Israeli scientists racing to create 'bionic eye' that could help millions
Technology to restore sight to millions with degenerative retina could be available within a few years.
Israeli and international scientists are working to develop a revolutionary technology that could restore sight to millions. Within a few years, one or more versions of a "bionic eye" for people with degenerative conditions affecting the retina are expected to be available commercially.
Damage to the retina, the membrane that lines the inside of the eyeball and is connected via the optic nerve to the brain, is among the leading causes of vision loss in the developed world.
The innovative technology relies on the brain's acquired ability to process visual data. As such, it will only provide a limited field of vision.
Nano Retina, based in Herzliya Pituah and founded by entrepreneur Yossi Gross, is developing an implant that will replace damaged photo-receptors in the eyes and provide gray-scale vision to a resolution of 1300 pixels for the first generation of chips and 5000 pixels for the second generation. The company hopes to begin marketing its implant within five years.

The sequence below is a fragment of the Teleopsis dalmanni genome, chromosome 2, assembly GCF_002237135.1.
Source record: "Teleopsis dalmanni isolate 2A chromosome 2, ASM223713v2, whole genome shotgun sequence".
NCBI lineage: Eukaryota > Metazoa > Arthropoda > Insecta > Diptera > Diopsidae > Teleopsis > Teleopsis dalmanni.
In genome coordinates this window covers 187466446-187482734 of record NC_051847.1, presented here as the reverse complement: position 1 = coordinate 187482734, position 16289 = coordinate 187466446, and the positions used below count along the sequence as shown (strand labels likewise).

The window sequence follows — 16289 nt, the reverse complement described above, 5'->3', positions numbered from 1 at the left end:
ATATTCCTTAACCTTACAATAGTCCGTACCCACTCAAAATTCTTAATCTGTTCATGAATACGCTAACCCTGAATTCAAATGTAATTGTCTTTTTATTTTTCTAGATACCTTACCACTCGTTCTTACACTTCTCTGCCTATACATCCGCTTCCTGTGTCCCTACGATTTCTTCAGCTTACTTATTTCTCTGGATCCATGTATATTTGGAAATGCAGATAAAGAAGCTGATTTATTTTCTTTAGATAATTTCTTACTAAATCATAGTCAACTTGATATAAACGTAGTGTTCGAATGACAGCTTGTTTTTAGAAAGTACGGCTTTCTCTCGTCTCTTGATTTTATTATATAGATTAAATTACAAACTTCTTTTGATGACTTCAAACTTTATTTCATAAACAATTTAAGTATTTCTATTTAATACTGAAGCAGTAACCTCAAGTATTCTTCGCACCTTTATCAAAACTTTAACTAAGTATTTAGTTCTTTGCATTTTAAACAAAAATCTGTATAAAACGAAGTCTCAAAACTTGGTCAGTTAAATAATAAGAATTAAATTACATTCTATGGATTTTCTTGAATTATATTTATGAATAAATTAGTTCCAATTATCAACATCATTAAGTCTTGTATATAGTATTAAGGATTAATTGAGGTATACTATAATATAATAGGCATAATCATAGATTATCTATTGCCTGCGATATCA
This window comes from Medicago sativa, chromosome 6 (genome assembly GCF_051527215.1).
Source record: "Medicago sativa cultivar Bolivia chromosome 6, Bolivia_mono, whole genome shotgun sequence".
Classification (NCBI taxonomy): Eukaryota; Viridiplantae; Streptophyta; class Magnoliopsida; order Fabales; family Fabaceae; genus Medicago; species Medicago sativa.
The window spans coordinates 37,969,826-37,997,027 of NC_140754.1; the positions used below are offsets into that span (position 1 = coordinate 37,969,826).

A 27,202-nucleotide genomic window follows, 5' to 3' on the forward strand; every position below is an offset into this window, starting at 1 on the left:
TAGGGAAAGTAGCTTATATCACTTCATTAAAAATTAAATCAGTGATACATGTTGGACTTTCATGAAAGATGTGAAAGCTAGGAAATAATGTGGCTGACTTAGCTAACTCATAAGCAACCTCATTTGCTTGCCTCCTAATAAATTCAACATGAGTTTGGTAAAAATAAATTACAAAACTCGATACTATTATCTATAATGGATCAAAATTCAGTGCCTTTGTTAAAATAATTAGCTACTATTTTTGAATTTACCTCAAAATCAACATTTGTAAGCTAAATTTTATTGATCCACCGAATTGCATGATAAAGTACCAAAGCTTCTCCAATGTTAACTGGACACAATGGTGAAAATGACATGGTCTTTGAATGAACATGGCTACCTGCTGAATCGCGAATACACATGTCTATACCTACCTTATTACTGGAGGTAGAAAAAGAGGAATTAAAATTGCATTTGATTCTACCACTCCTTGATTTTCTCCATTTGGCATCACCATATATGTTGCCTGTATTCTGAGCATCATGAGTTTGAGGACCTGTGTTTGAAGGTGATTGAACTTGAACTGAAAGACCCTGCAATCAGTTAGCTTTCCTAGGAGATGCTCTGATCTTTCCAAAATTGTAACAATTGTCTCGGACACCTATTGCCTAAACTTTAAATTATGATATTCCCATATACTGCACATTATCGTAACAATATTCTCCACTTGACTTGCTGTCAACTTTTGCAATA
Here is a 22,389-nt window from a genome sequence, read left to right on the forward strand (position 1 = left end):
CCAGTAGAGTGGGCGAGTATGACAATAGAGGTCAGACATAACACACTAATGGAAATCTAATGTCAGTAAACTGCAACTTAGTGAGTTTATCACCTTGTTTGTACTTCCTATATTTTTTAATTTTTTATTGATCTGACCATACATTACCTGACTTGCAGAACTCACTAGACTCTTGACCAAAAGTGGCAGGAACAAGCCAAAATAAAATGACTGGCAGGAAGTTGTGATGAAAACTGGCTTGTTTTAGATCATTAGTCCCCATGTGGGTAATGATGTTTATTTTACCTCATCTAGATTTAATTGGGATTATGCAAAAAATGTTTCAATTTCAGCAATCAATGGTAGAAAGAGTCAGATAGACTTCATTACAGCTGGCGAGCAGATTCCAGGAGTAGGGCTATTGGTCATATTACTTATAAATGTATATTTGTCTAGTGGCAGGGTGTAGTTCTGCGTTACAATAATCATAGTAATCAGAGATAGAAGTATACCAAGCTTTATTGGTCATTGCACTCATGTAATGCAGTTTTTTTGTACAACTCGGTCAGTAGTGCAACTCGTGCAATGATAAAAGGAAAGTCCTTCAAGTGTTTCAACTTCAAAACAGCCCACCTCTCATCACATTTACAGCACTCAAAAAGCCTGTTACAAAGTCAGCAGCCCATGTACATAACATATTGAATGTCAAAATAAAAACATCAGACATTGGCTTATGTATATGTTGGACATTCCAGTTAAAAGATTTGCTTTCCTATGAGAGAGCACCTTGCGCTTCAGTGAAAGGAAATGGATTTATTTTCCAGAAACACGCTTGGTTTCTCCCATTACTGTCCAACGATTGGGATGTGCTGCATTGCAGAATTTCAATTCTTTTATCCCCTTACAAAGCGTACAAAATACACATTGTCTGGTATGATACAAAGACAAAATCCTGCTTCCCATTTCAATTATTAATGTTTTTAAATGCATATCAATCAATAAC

The German biomedical firm Retina Implant AG, meanwhile, recently reported the successful conclusion of a clinical trial involving 11 subjects who lost their sight due to retinitis pigmentosa. A tiny chip implanted underneath the retina enables light entering through the pupil to be converted into neural signals that are received by the brain. The chip is powered by a tiny external battery that is affixed behind the ear.
Nano Retina engineers say their chip will enable users to identify facial features and to watch television.
While both chips use a similar biological infrastructure, Nano Retina's battery will be charged wirelessly, by a mini-laser attached to a pair of eyeglasses.
Meanwhile, Bionic Vision Australia announced recently that its bionic eye, which includes a miniature camera attached to glasses, will be on the market within three years.
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